Every subculture has its own terminology for describing its way of life, the fitness subculture is no different. A few years ago complaining about the HIIT in your WOD at your local box would have only made sense to a select few extreme fitness enthusiasts. Thanks to the explosive popularity of CrossFit and other high intensity training programs we now know that HIIT refers to High Intensity Interval Training and WOD is an acronym for the Workout of the Day delivered in each CrossFit training facility (commonly called a ‘box’).
There are two ways of knowing what produces results from exercise; either through the anecdotal experience of trial and error by hardcore weightlifting enthusiasts or through extensive research conducted in exercise physiology labs by a bunch of geeky science-types. Exercise scientists have a habit of using overly complicated scientific terminology to explain how and why the human body adapts to exercise. Gym junkies have developed their own vernacular for describing exercise and the results it can deliver. Both are often describing the same physiological response but in a completely different way.
Whether you’re new to the fitness scene or you’ve been working out in health clubs for years you’ve probably heard certain terms thrown around, maybe you’ve even used a few yourself without really knowing exactly what they mean. In an effort to help you understand what many terms actually mean here are the explanations of 10 commonly used fitness terms along with a brief, minimally-geeky explanation of the science behind the term.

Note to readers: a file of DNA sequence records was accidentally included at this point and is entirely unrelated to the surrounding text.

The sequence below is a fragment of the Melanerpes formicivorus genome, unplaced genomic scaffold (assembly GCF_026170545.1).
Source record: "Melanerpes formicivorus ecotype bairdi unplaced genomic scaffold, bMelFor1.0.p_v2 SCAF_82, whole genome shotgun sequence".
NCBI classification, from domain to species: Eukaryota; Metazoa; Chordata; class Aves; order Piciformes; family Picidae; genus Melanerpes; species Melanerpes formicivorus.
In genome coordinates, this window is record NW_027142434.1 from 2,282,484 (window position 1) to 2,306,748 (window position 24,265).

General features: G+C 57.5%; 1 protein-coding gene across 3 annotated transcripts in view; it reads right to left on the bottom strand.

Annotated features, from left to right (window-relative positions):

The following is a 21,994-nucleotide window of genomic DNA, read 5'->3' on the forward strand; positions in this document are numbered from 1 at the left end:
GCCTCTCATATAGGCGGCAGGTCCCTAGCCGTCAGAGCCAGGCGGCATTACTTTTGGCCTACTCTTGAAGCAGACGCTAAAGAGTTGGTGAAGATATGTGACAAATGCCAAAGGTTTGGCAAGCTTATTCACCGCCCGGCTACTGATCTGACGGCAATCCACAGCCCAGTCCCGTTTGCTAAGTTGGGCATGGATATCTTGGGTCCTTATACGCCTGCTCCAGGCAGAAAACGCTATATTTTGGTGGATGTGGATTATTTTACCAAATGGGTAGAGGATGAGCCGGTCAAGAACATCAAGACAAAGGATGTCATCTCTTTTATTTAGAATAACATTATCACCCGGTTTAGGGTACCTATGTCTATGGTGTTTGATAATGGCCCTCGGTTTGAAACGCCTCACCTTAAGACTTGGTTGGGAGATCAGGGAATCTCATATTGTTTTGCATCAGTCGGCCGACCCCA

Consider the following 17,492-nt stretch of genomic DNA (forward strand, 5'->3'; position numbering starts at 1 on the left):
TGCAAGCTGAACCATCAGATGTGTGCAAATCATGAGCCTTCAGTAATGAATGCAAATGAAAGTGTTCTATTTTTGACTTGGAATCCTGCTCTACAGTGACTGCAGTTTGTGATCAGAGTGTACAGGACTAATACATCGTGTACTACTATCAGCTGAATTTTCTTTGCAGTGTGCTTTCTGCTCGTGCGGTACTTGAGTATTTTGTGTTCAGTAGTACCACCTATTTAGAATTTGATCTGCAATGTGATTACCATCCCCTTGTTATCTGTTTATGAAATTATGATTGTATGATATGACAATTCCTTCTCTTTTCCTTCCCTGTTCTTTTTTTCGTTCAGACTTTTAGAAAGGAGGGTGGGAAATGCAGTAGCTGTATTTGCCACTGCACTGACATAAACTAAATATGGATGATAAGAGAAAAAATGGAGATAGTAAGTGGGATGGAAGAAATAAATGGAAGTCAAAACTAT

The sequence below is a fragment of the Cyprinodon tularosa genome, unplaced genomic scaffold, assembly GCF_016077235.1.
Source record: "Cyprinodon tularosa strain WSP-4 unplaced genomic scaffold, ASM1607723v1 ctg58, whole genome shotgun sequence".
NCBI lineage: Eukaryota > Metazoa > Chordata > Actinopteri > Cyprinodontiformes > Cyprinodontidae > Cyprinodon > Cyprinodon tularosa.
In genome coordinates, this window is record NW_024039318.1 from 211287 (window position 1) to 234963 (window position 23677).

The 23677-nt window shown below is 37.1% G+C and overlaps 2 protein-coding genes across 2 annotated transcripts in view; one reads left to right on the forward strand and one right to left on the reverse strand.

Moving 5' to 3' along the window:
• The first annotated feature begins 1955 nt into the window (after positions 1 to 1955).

Taken in a literal sense burning refers to being on fire or possessing an extreme amount of heat. Many consumer-oriented exercise programs or club-based group fitness classes promote the fact that they help users exercise to the point of ‘muscle burning.’ Does this mean that individuals are expected to exercise to the point where they actually catch on fire? When it comes to exercise burning is often used to refer to the feeling of when muscles experience an accumulation of metabolic waste creating fatigue. Acidosis is a change in blood acidity, specifically elevated levels of lactic acid and hydrogen ions, that is often the result of moderate-to-high intensity exercise. A burning sensation in a muscle is an indication of acidosis and is a sign that it is time for a recovery period to allow the body to remove metabolic waste from the working muscles and replenish the nutrients required to continue performing muscle contractions.